In cities like Manhattan, Boston and Washington D.C., a nightlife trend is emerging that is a bit, well, unexpected. And pleasantly so. The Washington Post printed an article last April about these metropolitan areas' young professional singles opting for a night of intellect over one of booze and dance.
Instead of dinner and a movie, couples would head to the museum for a late-night lecture or an intellectual espousing of a controversial new book. Singles looking to meet other like-minded people are looking for events like these rather than the typical weekend pub fare, finding themselves in the throes of attraction to another's mind, rather than her looks.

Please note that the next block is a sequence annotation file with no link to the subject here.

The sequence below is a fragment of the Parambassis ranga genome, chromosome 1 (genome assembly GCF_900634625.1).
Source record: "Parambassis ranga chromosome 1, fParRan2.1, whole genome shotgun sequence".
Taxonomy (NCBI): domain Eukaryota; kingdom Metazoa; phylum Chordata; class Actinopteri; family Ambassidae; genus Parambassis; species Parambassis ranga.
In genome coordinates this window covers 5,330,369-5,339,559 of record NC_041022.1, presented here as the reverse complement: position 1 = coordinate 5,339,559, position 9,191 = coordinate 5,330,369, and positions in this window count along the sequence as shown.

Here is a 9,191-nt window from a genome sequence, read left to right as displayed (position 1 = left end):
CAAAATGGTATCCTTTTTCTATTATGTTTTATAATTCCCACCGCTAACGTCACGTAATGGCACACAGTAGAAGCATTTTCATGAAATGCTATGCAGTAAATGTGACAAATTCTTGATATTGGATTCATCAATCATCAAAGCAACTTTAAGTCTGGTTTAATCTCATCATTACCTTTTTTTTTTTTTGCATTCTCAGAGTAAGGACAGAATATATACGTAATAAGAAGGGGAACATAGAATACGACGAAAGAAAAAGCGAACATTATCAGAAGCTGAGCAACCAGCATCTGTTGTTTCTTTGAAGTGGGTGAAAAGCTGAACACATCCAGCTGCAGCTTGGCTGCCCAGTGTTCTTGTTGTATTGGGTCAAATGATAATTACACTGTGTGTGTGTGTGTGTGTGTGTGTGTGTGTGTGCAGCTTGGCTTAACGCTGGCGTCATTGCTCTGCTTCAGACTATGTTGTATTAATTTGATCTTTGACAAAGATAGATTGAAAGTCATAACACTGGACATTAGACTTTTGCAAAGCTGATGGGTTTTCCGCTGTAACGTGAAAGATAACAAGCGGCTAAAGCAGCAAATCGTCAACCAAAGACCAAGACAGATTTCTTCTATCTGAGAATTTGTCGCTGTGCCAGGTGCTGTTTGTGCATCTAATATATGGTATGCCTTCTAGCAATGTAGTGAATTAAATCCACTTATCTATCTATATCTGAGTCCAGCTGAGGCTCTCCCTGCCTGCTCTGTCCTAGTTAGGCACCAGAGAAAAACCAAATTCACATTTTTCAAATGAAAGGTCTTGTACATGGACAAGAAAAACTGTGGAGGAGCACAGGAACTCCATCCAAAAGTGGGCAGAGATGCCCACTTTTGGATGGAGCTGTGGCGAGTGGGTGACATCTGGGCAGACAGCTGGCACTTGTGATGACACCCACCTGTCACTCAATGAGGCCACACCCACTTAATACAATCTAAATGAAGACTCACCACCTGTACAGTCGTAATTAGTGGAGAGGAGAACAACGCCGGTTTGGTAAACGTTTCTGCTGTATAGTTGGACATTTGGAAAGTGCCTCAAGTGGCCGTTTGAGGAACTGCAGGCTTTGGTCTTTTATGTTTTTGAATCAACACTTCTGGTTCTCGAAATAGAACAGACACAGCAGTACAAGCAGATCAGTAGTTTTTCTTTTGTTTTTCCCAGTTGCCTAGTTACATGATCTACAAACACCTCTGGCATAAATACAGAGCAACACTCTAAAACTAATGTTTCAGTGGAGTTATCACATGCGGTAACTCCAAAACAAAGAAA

I'd like to believe something like this would work in Tulsa, too. With two young professionals groups in town, and plenty of networking and socializing opportunities, could there be a market for this kind of singles or dating scene in Tulsa?
Laura Raphael of the Central Library, 4th and Boulder downtown, thinks so. She's heading up "Novel Talk: Smart Conversations for Serious Readers," a new lecture series debuting next Thursday in Central's Aaronson Auditorium and loosely based on the metropolitan trend of loving one's substance over one's style.
The concept for the series was crafted by Cindy Hulsey, and the idea is to attract young, hip readers to the library, to build and grow the library's audience and to re-introduce classic literature to casual and serious readers.